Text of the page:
Category Archives: BAM Blog

Thursday’s Guest Blog: John Bailey on Books


The speed of developments in neuroscience could mean that anything on the subject published more than a couple of years ago is bound to be behind the curve. But patently this is not the case so far as The Brain Supremacy is concerned. Author Kathleen Taylor, who is affiliated to the Department of Physiology, Anatomy and Genetics at Oxford University, has built into her book elementary as well as far-reaching factors about neuroscience that are fundamental to an understanding of this emerging science.

This makes The Brain Supremacy, published by OUP in 2012, a reference source of basic knowledge on the subject and an informed guide to future innovation. She tackles head-on the problems as well as the advantages that developments in neuroscience will have on people’s thinking, feelings and even their existence. Not unexpectedly morality is integral to her thinking as she assesses technologies that could change our view of the world around us; that could even alter our perceptions of good and evil. These and other difficult topics that include telepathy and epigenetics in brain development, are covered expertly but in a highly readable form.

Not far from all the provisos that relate to the future of neuroscience, we are reminded that the amount we have learned about the brain and its working is far outweighed by what we still do not know. This includes just how closely bound are our brains to our immune systems, hormones and other bodily functions.

Such mysteries are guaranteed to keep us closely involved, at least until we reach the section on future developments. After thoroughly exploring how the brain has reached its status of supremacy, this section is the most intriguing because it is a guide to how we might come to terms with a new understanding of ourselves. However, the warning is there, that infinite care is needed when it comes to developing technologies that can bypass our skulls and directly manipulate our brains.

It is unlikely, Kathleen Taylor writes, that such technologies will be morally neutral and consequently she does not avoid detailing the likely costs that must be paid for brain supremacy to retain its exalted position.

Read more here about The Brain Supremacy and other titles by this acclaimed author including Brainwashing: The Science of Thought Control and Cruelty. For information about Dr Taylor’s Fellowship at the Institute for Food, Brain and Behaviour, click here.

Rosetta, Peres and Trump: a study in contrasts

On the day that the Rosetta mission reached a deliberate and lonely climax on a distant comet, and Shimon Peres was buried in Israel, we saw the peaking of two great narrative arcs that define so much of the glory of what it means to be human. The first represents another great triumph of science with a research journey further into space than our species has ever ventured while observing in such detail as it flew. The legacy is a mountain of data for scientists to assimilate for decades to come following the last pulse of intelligence from the expired satellite itself.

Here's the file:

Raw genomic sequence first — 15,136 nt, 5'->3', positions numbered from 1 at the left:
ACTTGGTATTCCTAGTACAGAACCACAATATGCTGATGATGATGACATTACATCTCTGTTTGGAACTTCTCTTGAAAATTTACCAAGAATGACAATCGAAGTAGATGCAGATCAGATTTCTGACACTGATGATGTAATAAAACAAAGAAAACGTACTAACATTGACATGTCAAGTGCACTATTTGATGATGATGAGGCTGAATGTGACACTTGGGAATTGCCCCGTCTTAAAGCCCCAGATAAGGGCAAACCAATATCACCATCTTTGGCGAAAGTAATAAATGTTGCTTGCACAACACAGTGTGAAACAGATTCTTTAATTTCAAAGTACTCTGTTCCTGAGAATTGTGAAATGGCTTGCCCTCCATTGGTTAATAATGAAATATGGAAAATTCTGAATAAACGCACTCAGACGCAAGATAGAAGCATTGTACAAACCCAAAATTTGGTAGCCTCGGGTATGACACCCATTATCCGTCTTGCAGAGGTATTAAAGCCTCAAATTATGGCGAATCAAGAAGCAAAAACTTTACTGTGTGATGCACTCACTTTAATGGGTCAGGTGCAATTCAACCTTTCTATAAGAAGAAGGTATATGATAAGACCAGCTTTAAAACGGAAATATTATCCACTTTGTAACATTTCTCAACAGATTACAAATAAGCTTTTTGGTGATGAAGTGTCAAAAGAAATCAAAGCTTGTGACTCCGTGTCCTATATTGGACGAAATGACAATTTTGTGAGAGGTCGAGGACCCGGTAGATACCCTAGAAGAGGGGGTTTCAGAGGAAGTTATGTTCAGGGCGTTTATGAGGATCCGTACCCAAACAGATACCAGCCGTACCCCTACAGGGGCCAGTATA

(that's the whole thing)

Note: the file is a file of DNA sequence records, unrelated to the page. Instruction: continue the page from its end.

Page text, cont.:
The second is up there with the Mandela story: Shimon Peres, international statesman and Israeli icon, a man of peace who can bring the planet’s greatest and best to attend his funeral. But like Mandela before him, Peres shines especially as a man whose odyssey took him through violence to an understanding that there is more security and happiness in peace than there is in war. Tough getting there, tough staying there, but worth the effort – and inspiring to everyone who believes that as monkeys became human, so humans may one day become something better yet.

Rosetta and Peres, science and statesmanship, collaborate on this day to remind humanity of the benefits of evolutionary progress.

Agnotologist Donald Trump stands apart from both. He too has become an icon: not of progress and hope but of the wages of ignorance, the triumphs of fear and bias, the submission of means to ends and the subversion of truth to the primacy of the pre-ordained outcome. While he himself represents no triumph of evolution, he at least is prompting reflections on how the human mind works (or doesn’t), particularly in its possible impact on other minds.

Another Donald once bemused the world with his musings on “known knowns” – the things we know that we know. He distinguished them from things we know we don’t know, and the unknown things that remain unknown to us. In ignoring the fourth permutation – the unknown knowns — The Donald that was Rumsfeld ignored the very patron saint of ignorance.

So many things were known to Shimon Peres, and are known to contemporary science that will forever be unknown to Donald Trump. His universe of ignorance remains as bleak and alien and dead as the distant comet with which humanity has at least established a first connection.

Thursday’s guest blog: John Bailey on books